The scene of the bloodiest, longest and largest battle in English history is a bleak Yorkshire plateau between the villages of Towton and Saxton, just south of Tadcaster. The battlefield is little changed from how it would have been on 29 March 1461. Two mighty armies met midway through the Wars of the Roses, to decide which of two rival kings should rule.
The slightly larger Lancastrian host – who had between 35,000 to 40,000 men – backed the mentally frail Lancastrian King Henry VI, who sat out the battle in nearby York with his queen.
The 28,000 to 30,000-strong Yorkist army marched from the south, commanded in person by the striking figure of the newly proclaimed King Edward IV – just 19, but already every inch (at 6ft 4in he was England’s tallest monarch) a warrior king.
You could start with a fortifying pint at the Greyhound Inn in Saxton, at the southern end of the battlefield.
The battle began with flights of arrows that, with the wind blowing blinding snow into the Lancastrians’ faces, gave the Yorkists an early advantage.
The armies closed and grappled toe to toe, only pausing to shift the growing piles of corpses. As the winter day closed, the Yorkists were reinforced by the arrival of the Duke of Norfolk, who had been detained by illness. Norfolk’s appearance was decisive: slowly the Lancastrian line buckled and its men fled the bloody field.
Stand at the cross
Follow the road due north out of the village to where it meets the B127. Bear right along this until you arrive at the battle cross. This weathered ancient stone cross stands at the spot where Lancastrian Lord Dacre took an arrow through the throat. It’s located in the heart of the battlefield where the two armies faced each other in west-east lines, with the Yorkists to the south of you, and the Lancastrians to the north.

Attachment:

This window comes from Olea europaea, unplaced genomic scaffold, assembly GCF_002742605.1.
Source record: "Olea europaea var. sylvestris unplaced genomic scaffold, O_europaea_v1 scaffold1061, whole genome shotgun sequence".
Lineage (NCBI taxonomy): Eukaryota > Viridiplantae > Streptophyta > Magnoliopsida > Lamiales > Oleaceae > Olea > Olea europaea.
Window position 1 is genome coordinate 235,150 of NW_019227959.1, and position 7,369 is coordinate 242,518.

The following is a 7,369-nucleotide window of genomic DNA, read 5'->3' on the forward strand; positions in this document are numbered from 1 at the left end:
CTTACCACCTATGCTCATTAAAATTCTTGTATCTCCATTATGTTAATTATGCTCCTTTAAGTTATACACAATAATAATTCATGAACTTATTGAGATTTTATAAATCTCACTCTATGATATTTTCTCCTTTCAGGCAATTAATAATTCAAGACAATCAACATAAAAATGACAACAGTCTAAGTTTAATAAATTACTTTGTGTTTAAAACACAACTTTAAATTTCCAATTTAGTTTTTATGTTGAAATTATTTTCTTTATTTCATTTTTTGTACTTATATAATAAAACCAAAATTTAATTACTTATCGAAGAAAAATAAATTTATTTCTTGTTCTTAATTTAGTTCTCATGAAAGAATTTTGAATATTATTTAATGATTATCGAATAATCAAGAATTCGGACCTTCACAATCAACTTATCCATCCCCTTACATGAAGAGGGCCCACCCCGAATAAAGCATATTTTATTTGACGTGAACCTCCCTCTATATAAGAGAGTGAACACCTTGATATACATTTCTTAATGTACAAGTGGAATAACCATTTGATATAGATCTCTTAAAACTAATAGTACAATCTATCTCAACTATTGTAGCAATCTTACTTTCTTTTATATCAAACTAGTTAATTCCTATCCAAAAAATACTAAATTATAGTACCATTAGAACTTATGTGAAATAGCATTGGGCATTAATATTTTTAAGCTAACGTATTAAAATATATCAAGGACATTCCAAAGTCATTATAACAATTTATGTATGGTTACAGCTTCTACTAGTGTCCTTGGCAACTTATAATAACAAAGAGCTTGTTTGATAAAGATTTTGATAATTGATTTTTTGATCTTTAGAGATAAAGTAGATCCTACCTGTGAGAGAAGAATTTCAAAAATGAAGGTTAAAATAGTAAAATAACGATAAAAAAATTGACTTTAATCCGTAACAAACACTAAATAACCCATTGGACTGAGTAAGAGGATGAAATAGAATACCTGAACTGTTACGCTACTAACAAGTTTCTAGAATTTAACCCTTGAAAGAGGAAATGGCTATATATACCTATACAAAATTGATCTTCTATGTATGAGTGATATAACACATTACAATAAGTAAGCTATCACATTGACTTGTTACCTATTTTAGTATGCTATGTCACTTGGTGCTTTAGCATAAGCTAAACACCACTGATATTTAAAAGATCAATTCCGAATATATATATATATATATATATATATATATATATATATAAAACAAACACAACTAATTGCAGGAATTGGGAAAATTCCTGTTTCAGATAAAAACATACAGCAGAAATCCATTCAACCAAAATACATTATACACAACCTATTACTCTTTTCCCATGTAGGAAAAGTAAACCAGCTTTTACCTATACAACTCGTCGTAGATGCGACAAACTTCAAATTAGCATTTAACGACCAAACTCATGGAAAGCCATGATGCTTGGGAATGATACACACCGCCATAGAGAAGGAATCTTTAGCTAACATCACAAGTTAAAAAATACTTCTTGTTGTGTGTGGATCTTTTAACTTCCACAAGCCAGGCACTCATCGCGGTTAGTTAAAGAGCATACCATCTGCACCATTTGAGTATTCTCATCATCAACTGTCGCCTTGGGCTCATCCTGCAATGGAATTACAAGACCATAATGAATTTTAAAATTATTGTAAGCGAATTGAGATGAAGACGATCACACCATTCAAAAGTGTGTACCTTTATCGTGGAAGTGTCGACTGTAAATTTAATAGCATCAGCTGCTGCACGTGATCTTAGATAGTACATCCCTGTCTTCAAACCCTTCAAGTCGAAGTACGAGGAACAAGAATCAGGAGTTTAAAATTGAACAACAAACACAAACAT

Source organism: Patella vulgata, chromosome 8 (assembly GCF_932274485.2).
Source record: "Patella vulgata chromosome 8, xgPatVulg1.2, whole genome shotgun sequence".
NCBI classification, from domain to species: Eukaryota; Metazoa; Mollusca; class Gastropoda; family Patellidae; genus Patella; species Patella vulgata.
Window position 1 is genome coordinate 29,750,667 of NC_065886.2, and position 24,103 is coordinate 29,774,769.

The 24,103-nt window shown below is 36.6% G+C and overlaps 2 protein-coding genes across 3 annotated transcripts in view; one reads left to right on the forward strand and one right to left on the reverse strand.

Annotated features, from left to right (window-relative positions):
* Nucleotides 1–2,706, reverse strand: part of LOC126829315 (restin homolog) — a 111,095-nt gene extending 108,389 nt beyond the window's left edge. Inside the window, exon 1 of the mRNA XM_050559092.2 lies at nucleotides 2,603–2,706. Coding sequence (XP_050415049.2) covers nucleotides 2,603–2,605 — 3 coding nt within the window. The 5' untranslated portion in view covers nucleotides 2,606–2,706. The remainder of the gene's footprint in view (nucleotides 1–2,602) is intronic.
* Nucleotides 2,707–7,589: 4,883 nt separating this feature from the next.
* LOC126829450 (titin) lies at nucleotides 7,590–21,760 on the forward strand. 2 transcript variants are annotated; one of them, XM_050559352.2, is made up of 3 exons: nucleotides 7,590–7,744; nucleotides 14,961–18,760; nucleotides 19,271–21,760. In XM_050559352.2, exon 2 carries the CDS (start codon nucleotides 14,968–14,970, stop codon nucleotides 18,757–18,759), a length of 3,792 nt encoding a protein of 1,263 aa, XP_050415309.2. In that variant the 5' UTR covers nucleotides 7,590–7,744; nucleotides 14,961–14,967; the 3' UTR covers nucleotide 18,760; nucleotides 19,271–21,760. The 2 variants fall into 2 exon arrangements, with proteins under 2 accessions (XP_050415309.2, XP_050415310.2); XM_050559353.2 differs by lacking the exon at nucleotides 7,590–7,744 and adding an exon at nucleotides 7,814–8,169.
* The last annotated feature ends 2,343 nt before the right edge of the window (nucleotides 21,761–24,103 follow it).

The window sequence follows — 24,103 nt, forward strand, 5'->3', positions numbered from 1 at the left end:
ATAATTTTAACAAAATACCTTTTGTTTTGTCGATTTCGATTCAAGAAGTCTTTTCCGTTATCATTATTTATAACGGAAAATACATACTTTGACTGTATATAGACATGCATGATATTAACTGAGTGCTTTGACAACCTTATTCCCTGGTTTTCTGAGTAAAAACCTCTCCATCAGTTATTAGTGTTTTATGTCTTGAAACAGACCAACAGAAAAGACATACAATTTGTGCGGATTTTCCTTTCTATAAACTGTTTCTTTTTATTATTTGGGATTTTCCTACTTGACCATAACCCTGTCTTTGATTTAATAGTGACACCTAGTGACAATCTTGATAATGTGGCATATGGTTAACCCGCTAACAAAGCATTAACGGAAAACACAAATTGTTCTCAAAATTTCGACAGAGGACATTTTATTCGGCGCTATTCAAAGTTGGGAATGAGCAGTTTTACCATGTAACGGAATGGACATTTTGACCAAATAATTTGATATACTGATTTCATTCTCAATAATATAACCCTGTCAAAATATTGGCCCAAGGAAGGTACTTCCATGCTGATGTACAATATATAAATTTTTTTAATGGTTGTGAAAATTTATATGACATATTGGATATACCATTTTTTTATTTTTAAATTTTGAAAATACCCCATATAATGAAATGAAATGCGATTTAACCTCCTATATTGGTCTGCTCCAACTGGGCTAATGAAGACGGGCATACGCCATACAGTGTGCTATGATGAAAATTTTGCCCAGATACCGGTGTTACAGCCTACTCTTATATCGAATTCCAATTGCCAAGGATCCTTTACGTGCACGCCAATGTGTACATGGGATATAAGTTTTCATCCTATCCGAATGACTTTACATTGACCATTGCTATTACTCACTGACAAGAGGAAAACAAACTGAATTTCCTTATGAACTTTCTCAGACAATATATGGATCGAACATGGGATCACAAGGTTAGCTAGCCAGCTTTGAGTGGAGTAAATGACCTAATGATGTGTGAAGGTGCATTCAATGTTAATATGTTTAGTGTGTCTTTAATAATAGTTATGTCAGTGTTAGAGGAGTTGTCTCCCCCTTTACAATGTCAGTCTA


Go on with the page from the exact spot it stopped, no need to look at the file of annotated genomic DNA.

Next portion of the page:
The battlefield soon became a slaughterhouse. As the retreating Lancastrians struggled across the steep-sided Cock Beck, a stream swollen by the snow into a roaring torrent, they slid down its banks and drowned in their armour. The victorious Yorkists hacked at them with spear and sword, or pursued survivors on horseback – leaving a bloody six-mile trail across the snow.
No one knows quite how
many soldiers died at Towton. Modern analysis suggests a death toll of 28,000 – a staggering statistic for a medieval battle, representing around one percent of England’s total population at the time.
Politically, Towton was decisive. Edward replaced Henry as the King of England, with the House of York remaining in power until the Battle of Bosworth brought the Tudors to the throne in 1485, uniting the roses and ending the wars.
HOW TO GET THERE
The battlefield lies just south of where the A162 and B127 roads converge between the villages of Saxton and Towton.
FIND OUT MORE
The Towton Battlefield Society
Organises regular walks and anniversary re-enactments. The next dates are 10 and
The Rockingham Arms
Main Street, Towton,
North Yorkshire LS24 9PB
Family-run village pub that offers classic hearty dishes and beer, with a cosy atmosphere.